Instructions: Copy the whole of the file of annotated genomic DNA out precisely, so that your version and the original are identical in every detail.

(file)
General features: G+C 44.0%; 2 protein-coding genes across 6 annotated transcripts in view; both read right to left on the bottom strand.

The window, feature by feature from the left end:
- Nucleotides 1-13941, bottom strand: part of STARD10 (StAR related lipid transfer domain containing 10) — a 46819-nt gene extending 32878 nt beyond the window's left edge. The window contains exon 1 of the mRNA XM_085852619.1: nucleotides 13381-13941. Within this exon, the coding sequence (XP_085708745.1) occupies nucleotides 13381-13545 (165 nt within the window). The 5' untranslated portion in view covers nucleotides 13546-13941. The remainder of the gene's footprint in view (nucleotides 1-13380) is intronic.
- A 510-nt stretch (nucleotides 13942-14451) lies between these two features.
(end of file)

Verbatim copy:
General features: G+C 44.0%; 2 protein-coding genes across 6 annotated transcripts in view; both read right to left on the bottom strand.

The window, feature by feature from the left end:
- Nucleotides 1-13941, bottom strand: part of STARD10 (StAR related lipid transfer domain containing 10) — a 46819-nt gene extending 32878 nt beyond the window's left edge. The window contains exon 1 of the mRNA XM_085852619.1: nucleotides 13381-13941. Within this exon, the coding sequence (XP_085708745.1) occupies nucleotides 13381-13545 (165 nt within the window). The 5' untranslated portion in view covers nucleotides 13546-13941. The remainder of the gene's footprint in view (nucleotides 1-13380) is intronic.
- A 510-nt stretch (nucleotides 13942-14451) lies between these two features.